Acetaminophen Dangers Get A Closer Look

Health Canada is taking steps to minimize the risk of liver damage resulting from overdoses of acetaminophen, one of the most commonly used non-prescription pain and fever products sold in Canada.

In 2009, Health Canada added stronger warning labels to the products about the risk of liver damage from accidental overdoses.  Further steps are expected to follow in the fall of 2015 as discussion with stakeholders continues.  These steps may include decreasing the maximum recommended daily dose, lowering the unit dose for some products and providing a dosing devise for all children’s products.

According to Health Canada,  acetaminophen is the leading cause of serious liver injury in Canada and half of the 250 cases reported each year involved accidental overdose.   More than 4,000 hospitalizations occur from acetaminophen overdose.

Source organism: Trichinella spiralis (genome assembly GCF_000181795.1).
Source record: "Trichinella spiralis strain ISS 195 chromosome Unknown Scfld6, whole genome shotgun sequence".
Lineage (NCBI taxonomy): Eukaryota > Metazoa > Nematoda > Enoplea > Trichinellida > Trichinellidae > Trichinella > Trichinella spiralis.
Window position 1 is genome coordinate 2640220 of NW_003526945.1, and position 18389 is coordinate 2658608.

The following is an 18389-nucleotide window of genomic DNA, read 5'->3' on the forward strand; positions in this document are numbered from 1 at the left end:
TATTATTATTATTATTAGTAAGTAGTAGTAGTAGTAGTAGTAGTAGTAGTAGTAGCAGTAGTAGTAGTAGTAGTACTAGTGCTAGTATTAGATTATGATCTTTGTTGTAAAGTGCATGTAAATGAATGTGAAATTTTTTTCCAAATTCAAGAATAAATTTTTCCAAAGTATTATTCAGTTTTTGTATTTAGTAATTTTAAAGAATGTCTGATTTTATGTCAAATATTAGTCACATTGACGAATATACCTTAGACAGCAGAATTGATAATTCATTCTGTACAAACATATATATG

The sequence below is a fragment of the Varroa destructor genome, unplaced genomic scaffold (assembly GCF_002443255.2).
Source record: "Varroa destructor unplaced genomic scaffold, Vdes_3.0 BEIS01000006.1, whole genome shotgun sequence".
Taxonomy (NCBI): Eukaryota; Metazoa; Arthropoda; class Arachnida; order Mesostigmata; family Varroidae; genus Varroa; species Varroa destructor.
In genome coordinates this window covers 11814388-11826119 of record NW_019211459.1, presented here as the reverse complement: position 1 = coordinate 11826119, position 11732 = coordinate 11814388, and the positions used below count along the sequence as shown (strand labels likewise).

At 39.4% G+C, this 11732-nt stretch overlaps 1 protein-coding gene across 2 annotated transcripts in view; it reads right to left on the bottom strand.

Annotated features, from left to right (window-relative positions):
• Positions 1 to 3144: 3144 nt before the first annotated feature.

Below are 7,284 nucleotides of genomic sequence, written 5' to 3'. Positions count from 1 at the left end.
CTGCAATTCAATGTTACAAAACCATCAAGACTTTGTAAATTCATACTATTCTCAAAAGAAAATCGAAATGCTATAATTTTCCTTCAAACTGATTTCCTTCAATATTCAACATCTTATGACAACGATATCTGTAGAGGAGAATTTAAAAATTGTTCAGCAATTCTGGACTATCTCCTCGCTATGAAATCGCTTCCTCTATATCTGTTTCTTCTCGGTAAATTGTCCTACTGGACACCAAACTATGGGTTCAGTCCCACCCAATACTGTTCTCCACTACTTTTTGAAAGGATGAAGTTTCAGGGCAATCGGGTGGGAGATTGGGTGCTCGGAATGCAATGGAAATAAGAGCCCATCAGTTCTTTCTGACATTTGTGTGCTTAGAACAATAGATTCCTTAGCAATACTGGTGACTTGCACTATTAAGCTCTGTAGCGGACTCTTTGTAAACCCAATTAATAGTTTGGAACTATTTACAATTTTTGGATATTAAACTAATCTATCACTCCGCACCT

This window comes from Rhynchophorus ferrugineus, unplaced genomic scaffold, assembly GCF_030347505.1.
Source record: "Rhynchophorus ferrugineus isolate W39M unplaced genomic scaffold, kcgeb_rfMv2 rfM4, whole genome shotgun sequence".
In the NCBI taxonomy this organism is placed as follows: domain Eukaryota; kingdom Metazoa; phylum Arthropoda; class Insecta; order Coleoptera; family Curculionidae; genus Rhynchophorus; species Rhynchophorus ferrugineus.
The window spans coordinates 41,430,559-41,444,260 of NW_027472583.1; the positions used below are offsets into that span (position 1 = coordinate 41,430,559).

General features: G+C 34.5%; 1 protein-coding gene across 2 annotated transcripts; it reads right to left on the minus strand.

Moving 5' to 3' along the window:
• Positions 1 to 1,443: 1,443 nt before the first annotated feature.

Effects of overdose can include liver damage and in some cases acute liver failure which can be fatal.  Acetaminophen is commonly found in many allergy, cold and pain remedies and more than 4 billion doses are sold each year in Canada. Overdoses can occur when the product is taken for long periods of time or the dosage exceed the recommended daily amount.

Safe Use of Acetaminophen

Daily dosage should not exceed 4,000 milligrams or 4 grams for adults and children over 12
(that translates to 8 extra-strength tablets over 24 hours)

  • The dosage for children under 12 is based on age and weight – check instructions.
  • Watch for the addition of acetaminophen in flu, cold and pain products
  • In other countries acetaminophen may be called paracetamol or APAP
  • Do not take acetaminophen with alcohol, the risk of serious liver injury is higher even at the recommended dosage
  • Prolonged use of acetaminophen may increase liver problems
  • Risk of serious liver injury is greater if you have liver disease.

For more information about acetaminophen safety, visit the Healthy Canadians recalls and alerts webpage at: .